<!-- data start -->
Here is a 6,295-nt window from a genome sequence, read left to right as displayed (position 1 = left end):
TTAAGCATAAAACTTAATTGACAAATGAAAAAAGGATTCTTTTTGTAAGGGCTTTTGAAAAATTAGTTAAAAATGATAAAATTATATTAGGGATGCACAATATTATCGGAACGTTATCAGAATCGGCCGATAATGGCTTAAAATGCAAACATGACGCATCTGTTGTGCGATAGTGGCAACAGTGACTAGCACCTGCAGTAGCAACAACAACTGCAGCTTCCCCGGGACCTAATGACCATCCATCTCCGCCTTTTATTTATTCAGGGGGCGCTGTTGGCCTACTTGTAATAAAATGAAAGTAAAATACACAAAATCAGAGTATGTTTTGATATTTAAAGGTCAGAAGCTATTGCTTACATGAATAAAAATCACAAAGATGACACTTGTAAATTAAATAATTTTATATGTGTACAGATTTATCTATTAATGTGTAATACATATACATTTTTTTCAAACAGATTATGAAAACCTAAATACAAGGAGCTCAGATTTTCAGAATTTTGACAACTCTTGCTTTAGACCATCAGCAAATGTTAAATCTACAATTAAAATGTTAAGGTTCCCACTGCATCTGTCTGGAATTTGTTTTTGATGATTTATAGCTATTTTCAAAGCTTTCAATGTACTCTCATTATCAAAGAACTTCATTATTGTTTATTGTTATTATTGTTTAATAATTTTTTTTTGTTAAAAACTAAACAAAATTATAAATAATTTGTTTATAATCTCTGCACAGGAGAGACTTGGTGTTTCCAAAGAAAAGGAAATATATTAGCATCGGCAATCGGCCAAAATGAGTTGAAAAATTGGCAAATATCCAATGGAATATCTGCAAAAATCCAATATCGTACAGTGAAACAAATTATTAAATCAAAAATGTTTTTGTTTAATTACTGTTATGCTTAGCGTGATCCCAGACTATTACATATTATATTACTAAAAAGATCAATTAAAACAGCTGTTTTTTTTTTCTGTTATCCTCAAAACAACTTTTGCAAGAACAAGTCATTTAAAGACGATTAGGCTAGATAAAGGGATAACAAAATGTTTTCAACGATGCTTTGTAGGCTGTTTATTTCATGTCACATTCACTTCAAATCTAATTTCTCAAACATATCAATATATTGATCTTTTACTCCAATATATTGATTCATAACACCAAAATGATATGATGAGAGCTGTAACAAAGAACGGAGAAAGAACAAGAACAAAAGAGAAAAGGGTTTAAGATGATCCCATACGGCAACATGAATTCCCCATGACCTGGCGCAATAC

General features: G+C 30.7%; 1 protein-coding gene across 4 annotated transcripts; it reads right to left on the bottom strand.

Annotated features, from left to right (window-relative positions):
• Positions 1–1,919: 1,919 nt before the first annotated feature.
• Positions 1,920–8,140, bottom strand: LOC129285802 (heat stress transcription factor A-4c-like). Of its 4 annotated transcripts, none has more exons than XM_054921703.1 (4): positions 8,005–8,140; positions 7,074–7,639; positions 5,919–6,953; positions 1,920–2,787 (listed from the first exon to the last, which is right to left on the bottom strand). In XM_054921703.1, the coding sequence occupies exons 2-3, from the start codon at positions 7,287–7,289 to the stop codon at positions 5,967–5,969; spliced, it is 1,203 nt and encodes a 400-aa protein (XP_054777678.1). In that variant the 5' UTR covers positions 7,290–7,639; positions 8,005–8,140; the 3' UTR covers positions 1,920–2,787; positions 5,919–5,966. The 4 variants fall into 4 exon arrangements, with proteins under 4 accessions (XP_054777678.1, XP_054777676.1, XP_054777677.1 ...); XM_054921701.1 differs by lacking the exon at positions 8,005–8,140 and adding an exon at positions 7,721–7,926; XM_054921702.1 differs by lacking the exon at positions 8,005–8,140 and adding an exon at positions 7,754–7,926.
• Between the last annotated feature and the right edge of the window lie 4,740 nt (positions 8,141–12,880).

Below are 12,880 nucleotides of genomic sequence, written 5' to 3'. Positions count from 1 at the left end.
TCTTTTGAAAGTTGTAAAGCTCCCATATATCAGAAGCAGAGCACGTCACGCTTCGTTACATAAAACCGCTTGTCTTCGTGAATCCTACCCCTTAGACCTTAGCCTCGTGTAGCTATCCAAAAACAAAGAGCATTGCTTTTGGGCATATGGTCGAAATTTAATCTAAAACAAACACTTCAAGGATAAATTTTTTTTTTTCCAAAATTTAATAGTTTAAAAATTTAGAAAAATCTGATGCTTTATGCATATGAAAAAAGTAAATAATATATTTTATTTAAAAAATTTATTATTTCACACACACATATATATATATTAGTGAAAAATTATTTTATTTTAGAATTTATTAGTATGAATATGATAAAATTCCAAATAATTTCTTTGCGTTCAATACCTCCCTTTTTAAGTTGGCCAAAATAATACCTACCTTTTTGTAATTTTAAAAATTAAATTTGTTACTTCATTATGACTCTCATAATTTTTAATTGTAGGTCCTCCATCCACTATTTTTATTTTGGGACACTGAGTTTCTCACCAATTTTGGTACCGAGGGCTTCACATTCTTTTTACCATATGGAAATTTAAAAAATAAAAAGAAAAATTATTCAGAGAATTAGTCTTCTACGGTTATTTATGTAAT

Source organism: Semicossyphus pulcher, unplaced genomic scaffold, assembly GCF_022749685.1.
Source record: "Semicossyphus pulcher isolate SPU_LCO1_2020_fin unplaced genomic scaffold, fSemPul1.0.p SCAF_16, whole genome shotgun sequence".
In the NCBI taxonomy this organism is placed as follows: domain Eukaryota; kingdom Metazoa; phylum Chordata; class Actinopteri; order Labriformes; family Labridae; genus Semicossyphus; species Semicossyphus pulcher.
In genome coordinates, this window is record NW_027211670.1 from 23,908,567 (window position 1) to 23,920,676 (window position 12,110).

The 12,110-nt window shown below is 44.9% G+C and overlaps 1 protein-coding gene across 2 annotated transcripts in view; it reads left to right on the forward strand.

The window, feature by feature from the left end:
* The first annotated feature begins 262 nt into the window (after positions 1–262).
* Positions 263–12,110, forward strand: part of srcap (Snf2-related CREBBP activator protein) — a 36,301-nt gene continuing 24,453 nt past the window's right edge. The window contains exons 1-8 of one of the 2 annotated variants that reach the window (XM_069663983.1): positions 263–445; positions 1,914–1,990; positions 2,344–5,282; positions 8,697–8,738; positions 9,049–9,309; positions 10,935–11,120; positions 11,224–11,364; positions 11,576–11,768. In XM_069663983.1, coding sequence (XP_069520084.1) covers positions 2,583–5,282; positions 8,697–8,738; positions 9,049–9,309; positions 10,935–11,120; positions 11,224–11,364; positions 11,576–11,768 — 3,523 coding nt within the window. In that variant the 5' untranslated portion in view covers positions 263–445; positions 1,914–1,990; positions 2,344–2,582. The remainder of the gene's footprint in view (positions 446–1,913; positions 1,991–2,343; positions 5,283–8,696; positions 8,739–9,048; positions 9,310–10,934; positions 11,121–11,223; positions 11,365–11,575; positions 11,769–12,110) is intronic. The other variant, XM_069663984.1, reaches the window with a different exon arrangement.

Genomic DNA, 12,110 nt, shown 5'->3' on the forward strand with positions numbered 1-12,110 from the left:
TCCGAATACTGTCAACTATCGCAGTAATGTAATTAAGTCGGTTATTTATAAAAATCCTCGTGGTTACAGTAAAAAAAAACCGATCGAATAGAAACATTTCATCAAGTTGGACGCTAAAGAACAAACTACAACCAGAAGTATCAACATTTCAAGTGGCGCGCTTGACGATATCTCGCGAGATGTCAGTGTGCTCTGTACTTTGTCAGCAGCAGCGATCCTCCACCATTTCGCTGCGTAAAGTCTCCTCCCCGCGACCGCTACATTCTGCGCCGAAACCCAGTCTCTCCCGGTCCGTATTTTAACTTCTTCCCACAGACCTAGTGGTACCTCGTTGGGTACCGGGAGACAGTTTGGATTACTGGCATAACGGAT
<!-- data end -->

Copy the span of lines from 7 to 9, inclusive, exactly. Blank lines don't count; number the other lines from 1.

• Between the last annotated feature and the right edge of the window lie 4,740 nt (positions 8,141–12,880).

Below are 12,880 nucleotides of genomic sequence, written 5' to 3'. Positions count from 1 at the left end.
TCTTTTGAAAGTTGTAAAGCTCCCATATATCAGAAGCAGAGCACGTCACGCTTCGTTACATAAAACCGCTTGTCTTCGTGAATCCTACCCCTTAGACCTTAGCCTCGTGTAGCTATCCAAAAACAAAGAGCATTGCTTTTGGGCATATGGTCGAAATTTAATCTAAAACAAACACTTCAAGGATAAATTTTTTTTTTTCCAAAATTTAATAGTTTAAAAATTTAGAAAAATCTGATGCTTTATGCATATGAAAAAAGTAAATAATATATTTTATTTAAAAAATTTATTATTTCACACACACATATATATATATTAGTGAAAAATTATTTTATTTTAGAATTTATTAGTATGAATATGATAAAATTCCAAATAATTTCTTTGCGTTCAATACCTCCCTTTTTAAGTTGGCCAAAATAATACCTACCTTTTTGTAATTTTAAAAATTAAATTTGTTACTTCATTATGACTCTCATAATTTTTAATTGTAGGTCCTCCATCCACTATTTTTATTTTGGGACACTGAGTTTCTCACCAATTTTGGTACCGAGGGCTTCACATTCTTTTTACCATATGGAAATTTAAAAAATAAAAAGAAAAATTATTCAGAGAATTAGTCTTCTACGGTTATTTATGTAAT